On April 4, 1968, a sniper assassinated Dr. Martin Luther King, Jr. The preeminent civil rights leader of his time, King had come to Memphis, Tennessee, to aid striking sanitation workers. He was only 39 years old.
Forty years have passed since that fateful day. As of this month, Dr. King has been gone from us longer than he was ever here. As we pass this milestone in history, we gather in Memphis to remind ourselves and the world that -- though a bullet killed the dreamer -- it did not kill the dream.
Dr. King had a vision of an America as good as its promise, and a world at peace with itself. That vision lives on in the hearts of hundreds of millions -- including two generations of adults and a rising generation of teen-agers, all of whom have been born since King's passing. The time has come for us to step forward. We must take full responsibility to advance the cause of justice, opportunity and peace.
It must be said that we are stepping onto history's stage at a frightening time -- at a time when "the Market" is free, and the people are not. A time of global warming and global war. A time of mass incarceration of people, and mass extinction of species. A time of "no rules" for the rich, and "no rights" for the poor. A time when our courts seem to give nothing but evictions and convictions to those on the bottom. A time of increasing profits for the few, and decreasing options for the many.
And yet, inside the United States, the tide has begun to turn. The GOP juggernaut that carried the nation to the brink of destruction has begun to run out of gas. Ordinary Americans today are longing for a leader, not a cowboy-in-chief. Some are rethinking consumerism, seeking healthier choices for their families, worrying about oil prices and even the climate crisis. And just three years after George W. Bush's re-election, the mighty political party that Karl Rove thought would rule America for generations appears to be falling apart at the seams.
Something has shifted -- profoundly. Unfortunately, all the old political figures, outdated modes of discourse and stodgy institutions are still with us. But you can feel something exciting beginning to stir -- and break loose -- underneath.
The future is getting restless. We are on the brink of something promising and new. And for the first time in more than a generation, those of us who value living beings over dead products have a chance to offer real leadership to the country.
Our generations must embrace the example Dr. King set -- and re-imagine it, to meet new challenges.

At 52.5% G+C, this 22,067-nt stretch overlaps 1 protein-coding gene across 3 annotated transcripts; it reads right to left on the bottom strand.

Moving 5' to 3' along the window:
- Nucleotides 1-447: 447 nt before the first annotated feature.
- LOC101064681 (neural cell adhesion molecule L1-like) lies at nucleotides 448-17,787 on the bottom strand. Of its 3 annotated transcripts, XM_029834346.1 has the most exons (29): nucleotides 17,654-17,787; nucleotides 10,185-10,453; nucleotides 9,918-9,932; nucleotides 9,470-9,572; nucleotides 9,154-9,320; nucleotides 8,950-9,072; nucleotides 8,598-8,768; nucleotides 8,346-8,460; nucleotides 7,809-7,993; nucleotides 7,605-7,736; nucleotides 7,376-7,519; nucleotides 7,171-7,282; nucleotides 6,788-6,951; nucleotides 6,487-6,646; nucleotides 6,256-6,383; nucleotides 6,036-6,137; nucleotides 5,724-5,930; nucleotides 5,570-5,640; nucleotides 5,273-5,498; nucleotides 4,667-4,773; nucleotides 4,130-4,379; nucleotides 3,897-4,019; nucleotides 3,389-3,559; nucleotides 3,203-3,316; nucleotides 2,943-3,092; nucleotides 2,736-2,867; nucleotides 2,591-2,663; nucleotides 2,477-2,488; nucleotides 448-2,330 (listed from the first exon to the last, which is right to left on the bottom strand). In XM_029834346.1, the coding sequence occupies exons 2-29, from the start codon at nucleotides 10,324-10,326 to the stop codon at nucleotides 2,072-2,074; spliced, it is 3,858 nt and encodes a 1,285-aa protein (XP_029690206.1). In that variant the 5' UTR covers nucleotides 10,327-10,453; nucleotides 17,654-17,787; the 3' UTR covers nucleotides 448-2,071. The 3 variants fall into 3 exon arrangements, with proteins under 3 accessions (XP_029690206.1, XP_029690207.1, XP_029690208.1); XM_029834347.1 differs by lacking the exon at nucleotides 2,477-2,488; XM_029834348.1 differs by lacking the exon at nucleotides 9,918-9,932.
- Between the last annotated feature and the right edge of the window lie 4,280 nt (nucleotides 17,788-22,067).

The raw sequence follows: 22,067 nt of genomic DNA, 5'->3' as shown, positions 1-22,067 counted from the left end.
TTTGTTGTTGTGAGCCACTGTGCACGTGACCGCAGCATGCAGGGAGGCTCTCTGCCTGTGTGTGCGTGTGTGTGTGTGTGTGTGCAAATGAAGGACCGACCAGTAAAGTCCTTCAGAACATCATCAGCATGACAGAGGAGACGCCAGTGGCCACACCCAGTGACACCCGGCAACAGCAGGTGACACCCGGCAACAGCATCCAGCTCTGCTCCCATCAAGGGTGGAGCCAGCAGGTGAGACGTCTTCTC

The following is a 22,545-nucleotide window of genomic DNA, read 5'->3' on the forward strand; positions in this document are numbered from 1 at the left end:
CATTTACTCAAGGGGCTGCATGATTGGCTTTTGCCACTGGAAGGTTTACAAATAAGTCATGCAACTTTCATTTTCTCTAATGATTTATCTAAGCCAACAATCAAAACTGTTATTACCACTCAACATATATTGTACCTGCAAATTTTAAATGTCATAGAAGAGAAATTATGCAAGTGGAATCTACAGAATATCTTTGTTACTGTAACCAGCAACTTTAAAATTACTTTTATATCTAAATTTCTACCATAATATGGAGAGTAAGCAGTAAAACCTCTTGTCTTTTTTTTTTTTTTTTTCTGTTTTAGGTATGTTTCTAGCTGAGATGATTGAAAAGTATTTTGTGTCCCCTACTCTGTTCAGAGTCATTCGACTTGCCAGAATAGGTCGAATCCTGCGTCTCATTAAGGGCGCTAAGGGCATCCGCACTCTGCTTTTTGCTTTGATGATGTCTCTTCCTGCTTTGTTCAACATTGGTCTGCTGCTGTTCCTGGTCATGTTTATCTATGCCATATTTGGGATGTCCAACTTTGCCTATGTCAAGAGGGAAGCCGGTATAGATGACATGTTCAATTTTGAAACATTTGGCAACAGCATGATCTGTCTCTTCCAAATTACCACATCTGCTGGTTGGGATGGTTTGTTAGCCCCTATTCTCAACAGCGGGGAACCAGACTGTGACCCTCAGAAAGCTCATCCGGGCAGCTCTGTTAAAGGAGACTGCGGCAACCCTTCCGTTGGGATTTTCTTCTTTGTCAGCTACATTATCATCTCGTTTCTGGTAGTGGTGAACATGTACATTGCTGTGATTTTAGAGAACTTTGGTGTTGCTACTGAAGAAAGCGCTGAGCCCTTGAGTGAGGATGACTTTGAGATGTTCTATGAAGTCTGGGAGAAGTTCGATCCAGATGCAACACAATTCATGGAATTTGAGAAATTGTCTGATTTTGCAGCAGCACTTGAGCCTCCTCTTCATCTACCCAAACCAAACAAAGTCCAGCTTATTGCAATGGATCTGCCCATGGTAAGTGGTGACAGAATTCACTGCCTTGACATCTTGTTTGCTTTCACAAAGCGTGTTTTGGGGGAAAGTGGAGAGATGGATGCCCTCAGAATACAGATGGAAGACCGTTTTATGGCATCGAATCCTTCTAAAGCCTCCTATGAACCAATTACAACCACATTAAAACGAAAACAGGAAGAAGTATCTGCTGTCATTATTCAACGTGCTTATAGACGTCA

For example: in his time, Dr. King worked for equal protection and equal opportunity. We, too, must adopt that agenda. But ours is an age of both ecological and social peril. Therefore, we must insist that vulnerable communities get equal protection from racial discrimination -- and from the floods, storms, droughts, plagues and fires that global warming is causing. (No more Katrinas!)
Ours is also an age of positive economic transformation: billions of dollars are pouring into the solar, wind, organic agriculture and other clean industries. This green economy will generate thousands of business opportunities -- and millions of new jobs. We must seek to guarantee equal opportunity in this growing "green" economy. We must insist that the coming "green wave" lifts all boats. Those low-income communities that were locked out of the pollution-based economy must be locked into the clean and green economy. Our communities and especially our children deserve "green jobs, not jails."
Dr. King -- and many others -- fought, bled and died to racially integrate a pollution-based economy. Today, America is creating a new, clean and green economy. From the start, it should be designed to have a dignified place for everyone.
Dr. King linked the solutions of civil rights, peace and economic opportunity. We must link the solutions of social justice, peace and ecological sanity. Our dream must uplift the people -- and the planet, too. This is the calling of our time.
We seek a world society wherein we use clean, alternative energy to fuel our machines ... healthy, organic and local food to fuel our bodies ... and hope, solidarity and love to fuel our movements for change. Our cause itself must become irresistibly beautiful, vital and sustainable. Success will come when our networks are practical enough to "organize" tens of thousands -- and soulful enough to "magnetize" millions.
So let us dare to imagine: a healthy, joyous, self-confident liberation movement. A movement that celebrates more than it condemns. That solution-izes more than it problem-atizes. Imagine a movement for justice -- with its arms wide open.
In these "difficult days," we have a duty to do more than curse the darkness. We must, ourselves, shine a new light. That is what Dr. King did. And forty years later, new generations have come to Memphis -- bearing lanterns of our own.
Van Jones is the founding director of the Ella Baker Center for Human Rights.
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